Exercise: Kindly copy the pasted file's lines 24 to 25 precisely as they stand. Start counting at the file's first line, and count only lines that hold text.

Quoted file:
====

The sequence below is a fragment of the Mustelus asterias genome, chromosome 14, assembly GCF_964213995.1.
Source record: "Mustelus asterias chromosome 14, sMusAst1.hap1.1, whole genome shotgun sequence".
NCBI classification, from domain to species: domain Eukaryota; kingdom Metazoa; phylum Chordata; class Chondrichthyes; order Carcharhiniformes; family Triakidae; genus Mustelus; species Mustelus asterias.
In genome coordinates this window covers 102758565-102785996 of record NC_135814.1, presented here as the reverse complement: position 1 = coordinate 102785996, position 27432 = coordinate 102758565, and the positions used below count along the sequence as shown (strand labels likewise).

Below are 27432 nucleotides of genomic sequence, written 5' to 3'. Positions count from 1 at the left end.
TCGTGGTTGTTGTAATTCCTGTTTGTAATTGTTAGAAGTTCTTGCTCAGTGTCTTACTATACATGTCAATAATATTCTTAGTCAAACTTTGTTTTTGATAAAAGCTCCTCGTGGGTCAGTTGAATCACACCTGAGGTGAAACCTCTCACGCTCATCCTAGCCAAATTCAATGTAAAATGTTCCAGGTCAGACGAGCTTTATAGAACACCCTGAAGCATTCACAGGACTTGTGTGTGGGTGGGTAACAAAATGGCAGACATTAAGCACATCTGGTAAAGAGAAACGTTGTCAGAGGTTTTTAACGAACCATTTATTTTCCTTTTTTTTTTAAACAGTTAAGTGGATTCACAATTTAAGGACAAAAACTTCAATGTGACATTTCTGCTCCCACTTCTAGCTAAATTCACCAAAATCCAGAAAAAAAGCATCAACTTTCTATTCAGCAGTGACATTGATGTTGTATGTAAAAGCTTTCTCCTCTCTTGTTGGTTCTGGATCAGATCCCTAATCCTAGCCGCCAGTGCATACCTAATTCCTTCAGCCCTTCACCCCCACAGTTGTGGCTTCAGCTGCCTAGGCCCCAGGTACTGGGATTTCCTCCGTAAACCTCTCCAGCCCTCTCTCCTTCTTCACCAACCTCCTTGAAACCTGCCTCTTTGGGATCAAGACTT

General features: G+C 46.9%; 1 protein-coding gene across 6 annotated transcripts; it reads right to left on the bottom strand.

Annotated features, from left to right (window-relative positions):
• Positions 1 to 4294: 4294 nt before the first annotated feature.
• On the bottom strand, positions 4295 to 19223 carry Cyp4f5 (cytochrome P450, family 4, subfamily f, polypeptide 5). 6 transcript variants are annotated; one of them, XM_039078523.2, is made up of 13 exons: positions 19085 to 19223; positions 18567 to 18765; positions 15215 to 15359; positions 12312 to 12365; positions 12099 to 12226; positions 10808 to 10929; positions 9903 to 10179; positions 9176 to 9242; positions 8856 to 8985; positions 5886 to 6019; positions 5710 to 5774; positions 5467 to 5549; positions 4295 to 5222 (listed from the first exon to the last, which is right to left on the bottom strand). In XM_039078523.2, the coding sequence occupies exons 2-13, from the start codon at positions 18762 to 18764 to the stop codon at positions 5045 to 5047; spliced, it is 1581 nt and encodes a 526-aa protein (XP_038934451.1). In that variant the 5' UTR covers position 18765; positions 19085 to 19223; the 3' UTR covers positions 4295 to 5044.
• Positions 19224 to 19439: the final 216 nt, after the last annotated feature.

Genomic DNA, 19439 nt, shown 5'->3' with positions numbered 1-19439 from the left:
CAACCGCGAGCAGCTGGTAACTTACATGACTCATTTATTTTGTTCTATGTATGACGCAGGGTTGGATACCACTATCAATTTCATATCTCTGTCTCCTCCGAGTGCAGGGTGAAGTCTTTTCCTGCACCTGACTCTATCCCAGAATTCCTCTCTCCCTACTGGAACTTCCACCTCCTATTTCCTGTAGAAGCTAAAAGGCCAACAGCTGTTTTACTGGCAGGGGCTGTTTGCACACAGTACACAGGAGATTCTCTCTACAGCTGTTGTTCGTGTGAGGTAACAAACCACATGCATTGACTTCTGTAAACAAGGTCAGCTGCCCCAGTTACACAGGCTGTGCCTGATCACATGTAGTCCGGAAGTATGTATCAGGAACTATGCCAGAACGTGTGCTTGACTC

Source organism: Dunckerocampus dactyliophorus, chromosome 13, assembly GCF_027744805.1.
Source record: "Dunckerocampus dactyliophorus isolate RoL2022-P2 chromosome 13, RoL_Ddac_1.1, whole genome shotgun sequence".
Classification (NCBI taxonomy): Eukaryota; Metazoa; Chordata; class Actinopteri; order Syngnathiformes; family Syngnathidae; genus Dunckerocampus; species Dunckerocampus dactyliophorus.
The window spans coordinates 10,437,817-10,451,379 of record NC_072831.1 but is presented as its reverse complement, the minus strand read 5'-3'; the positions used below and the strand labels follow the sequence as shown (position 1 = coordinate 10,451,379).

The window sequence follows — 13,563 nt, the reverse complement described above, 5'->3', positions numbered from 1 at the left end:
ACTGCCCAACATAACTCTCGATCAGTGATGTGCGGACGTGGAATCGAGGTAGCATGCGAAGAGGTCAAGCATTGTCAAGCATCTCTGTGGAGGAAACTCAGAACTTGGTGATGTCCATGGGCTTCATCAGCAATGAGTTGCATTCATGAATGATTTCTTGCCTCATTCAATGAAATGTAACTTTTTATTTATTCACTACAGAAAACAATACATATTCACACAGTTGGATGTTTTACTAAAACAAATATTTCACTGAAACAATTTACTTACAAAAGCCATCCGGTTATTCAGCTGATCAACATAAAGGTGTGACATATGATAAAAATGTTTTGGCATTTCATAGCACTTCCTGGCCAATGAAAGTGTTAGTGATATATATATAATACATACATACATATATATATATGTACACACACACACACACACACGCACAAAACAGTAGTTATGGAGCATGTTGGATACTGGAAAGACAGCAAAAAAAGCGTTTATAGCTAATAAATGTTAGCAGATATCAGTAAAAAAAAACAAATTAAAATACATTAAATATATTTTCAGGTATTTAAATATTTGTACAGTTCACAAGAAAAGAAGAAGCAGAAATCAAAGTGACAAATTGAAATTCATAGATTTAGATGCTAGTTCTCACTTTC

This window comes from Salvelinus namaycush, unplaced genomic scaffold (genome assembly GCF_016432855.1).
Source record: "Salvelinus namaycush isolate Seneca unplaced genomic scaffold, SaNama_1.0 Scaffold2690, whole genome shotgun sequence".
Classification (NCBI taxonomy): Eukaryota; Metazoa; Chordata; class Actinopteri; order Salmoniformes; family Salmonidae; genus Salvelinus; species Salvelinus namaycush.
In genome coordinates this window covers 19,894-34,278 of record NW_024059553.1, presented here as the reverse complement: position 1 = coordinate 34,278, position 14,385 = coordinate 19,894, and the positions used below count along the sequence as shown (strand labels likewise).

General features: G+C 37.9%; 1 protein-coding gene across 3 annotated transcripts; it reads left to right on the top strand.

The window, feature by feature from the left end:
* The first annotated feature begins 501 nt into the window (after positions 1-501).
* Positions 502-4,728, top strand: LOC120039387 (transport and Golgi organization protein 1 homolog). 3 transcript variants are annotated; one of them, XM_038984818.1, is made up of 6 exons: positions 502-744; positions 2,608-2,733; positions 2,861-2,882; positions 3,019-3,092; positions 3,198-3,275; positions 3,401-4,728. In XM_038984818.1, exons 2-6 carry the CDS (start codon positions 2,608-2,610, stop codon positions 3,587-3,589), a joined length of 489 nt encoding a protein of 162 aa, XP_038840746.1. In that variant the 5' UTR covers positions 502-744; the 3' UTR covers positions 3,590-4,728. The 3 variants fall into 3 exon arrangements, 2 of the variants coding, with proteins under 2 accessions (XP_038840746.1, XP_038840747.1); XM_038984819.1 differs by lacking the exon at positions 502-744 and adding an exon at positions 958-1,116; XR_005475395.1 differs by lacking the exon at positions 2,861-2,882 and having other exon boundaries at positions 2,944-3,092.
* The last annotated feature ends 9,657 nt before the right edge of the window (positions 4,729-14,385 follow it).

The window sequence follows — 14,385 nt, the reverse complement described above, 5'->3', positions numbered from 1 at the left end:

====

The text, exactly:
General features: G+C 37.9%; 1 protein-coding gene across 3 annotated transcripts; it reads left to right on the top strand.

The window, feature by feature from the left end: